Cat Tien National Park

I came to the national park of Cat Tien in Tan Phu district, Dong Nai province. About 150 km from Ho Chi Minh City, after coming to the ferryboat, it is almost at night and the dark cloud has come even it was only 3 p.m. We intended to wash until 4 p.m to come to the forest under construction of people who are working here; and at 7 p.m, we will come to see the night animals to enjoy the wild life of the feast.

Cat Tien national park is about 71,350 ha wide and on the location of three provinces: Dong Nai, Binh Phuoc, and Lam Dong. It has plentiful resources and is one of the biggest national parks in Vietnam.

Cat Tien is acknowledged by UNESCO to be the Biosphere reserve park of the world, and by the RAMSAR to be the Bau Sau wetlands, which has the international important level. Cat Tien national park is also preparing for the applying for the national natural heritage.

Cat Tien has 113 animal types, 351 bird types, 159 fresh water fish types, 109 reptile types, 41 amphibian types, and 450 butterfly types. In terms of plants, there are statistically 1610 types, which are typical for the plant systems of East of South Vietnam.

After finish preparing, there is a heavy rain and the journey has to wait for the rain, but it is still sprinkling, so we decided to wear raincoat to start.

The bare hood car has two lines of chairs so it is possible to view in every side while sitting in the car. The car comes to the small roads with the leaves full of water after rain. The most many trees are bamboo or liana, some has flax, so it is possible to be wounded when it scratch on your skin.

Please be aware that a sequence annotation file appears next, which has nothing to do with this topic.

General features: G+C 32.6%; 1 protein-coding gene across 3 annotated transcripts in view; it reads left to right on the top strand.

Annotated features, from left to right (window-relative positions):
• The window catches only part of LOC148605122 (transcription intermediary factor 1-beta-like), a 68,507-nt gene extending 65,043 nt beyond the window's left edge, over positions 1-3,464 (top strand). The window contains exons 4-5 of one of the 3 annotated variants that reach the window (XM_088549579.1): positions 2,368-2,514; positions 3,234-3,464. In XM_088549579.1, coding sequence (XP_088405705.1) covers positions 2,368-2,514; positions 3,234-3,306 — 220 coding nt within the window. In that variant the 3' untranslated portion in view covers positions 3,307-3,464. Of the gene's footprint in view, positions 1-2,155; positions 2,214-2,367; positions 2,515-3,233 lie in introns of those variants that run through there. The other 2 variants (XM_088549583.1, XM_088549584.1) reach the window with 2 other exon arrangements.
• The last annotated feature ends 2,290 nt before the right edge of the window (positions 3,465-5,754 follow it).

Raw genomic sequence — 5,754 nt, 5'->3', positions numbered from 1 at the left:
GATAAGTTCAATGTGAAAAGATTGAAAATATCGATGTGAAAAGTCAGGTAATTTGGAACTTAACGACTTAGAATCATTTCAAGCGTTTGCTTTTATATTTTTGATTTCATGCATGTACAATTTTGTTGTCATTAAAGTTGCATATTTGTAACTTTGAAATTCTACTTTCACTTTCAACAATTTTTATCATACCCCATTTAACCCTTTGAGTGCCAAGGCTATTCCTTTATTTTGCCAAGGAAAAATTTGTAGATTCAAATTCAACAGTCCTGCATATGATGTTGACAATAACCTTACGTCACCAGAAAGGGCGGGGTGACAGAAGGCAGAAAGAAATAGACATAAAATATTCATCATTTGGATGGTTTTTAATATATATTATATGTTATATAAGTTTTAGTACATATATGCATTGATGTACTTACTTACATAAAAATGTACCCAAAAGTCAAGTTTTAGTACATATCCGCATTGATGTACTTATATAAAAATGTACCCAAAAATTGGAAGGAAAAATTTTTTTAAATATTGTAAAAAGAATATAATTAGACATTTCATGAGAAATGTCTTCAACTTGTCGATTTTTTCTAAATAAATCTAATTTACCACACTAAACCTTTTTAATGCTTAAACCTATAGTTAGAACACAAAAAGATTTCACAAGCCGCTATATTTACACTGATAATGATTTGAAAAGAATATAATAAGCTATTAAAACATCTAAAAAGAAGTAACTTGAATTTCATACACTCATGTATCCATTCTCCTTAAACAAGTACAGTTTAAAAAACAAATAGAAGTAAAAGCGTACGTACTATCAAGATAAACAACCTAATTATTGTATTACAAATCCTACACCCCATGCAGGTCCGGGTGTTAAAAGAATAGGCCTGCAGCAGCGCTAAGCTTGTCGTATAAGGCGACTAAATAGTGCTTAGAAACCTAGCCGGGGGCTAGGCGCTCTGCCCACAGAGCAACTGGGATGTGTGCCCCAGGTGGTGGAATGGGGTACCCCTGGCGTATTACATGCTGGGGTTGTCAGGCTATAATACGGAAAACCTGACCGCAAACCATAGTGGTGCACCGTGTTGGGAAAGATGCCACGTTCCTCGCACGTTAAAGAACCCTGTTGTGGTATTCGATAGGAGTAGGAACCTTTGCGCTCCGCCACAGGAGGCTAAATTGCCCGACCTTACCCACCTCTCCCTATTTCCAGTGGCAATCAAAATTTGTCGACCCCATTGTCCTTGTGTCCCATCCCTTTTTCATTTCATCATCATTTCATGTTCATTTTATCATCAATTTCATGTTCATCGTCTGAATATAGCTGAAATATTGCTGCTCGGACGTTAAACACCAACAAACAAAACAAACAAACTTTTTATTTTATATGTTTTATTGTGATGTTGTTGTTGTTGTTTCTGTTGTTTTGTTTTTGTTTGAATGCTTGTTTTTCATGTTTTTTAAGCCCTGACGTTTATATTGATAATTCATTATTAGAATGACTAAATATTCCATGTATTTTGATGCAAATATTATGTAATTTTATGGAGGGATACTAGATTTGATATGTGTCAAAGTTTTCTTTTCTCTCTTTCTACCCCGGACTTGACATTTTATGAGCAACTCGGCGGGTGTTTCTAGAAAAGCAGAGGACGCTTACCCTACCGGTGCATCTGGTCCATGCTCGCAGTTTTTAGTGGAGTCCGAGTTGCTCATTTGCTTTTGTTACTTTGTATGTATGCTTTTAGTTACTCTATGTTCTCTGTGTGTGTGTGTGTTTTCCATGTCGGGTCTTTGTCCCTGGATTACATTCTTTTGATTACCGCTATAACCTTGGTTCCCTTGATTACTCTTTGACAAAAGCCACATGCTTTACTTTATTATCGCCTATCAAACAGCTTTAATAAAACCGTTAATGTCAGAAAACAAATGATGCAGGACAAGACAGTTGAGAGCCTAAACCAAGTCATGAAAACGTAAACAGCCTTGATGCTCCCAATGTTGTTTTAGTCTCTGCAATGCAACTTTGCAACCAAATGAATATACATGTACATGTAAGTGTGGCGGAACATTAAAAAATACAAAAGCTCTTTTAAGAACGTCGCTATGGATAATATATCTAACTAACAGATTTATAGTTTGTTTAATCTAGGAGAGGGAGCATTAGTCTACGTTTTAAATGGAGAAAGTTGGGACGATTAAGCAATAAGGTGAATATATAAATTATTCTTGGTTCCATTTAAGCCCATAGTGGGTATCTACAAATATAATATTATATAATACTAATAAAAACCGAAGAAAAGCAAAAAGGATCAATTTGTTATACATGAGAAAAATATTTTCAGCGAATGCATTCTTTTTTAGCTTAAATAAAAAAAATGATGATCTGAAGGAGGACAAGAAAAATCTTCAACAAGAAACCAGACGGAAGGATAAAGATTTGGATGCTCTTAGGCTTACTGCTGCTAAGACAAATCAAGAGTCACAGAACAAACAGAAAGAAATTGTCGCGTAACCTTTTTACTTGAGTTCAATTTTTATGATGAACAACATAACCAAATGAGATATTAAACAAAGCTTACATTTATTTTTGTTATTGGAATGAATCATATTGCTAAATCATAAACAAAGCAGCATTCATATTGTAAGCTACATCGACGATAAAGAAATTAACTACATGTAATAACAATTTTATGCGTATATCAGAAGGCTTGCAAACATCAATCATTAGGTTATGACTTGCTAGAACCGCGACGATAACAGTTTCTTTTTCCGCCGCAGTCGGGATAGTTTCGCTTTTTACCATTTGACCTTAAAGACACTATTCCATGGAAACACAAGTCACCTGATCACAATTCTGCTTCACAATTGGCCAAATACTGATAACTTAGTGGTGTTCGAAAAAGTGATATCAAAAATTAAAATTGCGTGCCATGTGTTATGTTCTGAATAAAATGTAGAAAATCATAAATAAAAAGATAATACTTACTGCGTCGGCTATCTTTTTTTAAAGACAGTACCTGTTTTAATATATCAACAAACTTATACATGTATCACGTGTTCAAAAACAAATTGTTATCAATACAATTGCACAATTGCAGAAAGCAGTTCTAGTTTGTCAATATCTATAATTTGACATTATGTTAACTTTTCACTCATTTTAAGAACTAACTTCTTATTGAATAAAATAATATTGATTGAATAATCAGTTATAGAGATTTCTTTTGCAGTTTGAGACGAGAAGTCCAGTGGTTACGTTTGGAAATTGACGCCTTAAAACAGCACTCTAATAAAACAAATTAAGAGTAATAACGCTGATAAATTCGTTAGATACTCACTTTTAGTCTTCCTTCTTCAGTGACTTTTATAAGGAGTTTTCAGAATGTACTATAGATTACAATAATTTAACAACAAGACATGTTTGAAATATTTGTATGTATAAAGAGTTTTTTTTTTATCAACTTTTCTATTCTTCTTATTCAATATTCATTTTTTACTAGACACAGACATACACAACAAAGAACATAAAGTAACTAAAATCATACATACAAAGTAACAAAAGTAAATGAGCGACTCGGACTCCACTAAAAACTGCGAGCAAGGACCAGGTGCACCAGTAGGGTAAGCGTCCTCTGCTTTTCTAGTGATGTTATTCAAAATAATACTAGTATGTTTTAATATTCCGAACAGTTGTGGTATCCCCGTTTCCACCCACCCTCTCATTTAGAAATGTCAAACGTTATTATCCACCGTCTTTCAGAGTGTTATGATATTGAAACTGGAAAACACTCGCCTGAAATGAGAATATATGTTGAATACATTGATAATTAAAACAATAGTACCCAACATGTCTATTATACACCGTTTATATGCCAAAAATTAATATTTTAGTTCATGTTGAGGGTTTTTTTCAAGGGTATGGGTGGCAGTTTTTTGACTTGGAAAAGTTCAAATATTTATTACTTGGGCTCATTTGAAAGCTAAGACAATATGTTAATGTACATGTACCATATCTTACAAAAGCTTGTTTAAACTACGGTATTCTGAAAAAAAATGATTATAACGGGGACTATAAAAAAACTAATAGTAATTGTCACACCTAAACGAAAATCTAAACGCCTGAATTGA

After many phases of road, the tour guide told the driver to slow down and the people bow low to avoid the bamboo or the wild trees to scratch on the face. The air is just humid and especially after rain, there was sound of cicada that made it so sad space.

The first stop of us is the specious Go trees with the diameter of 2m. This is nearly 700 years old tree, which name Bac Dong Go tree (the name of old prime minister). It is to tribute the year 1987 when the P.M came to see this park.

He guided the management boards to protect those precious and rare wood trees. After that, we leave to the car and the path is quite muddy and wet. The trees fell down and blocked the way, sometimes you would get bitten by terrestrial leech without any notice.

The pine tree was big enough for 20 people’s embrace. The root is more than 1m high and about 7-8m long, it looked like the octopus. This tree is about 400-500 years old and it reminded me about Angkor Thom where this tree was also available.

Another destination is the Si tree with hundreds of bodys, which creates the springs of mystery and the natural masterpiece. Due to the limited time, and the tiredness of crossing the jungle, we stopped in Ben Cu to see the spring flows. This port is passable by foot while it is on dry time. The other side is the centre to protect the larks.

On the way back to the starting point, I saw the foreign visitors were excited about the pure and quiet atmosphere of this place. They also wondered like us that if there is no measurement of management boards for the people around this land:

It is sooner or later that this land would be harmed by the environmental effects for the living condition of wild specious animals and for the plants also. The lesson of the vanishment of the last one horn rhino of Vietnam is enough for the manager’s disillusion or not…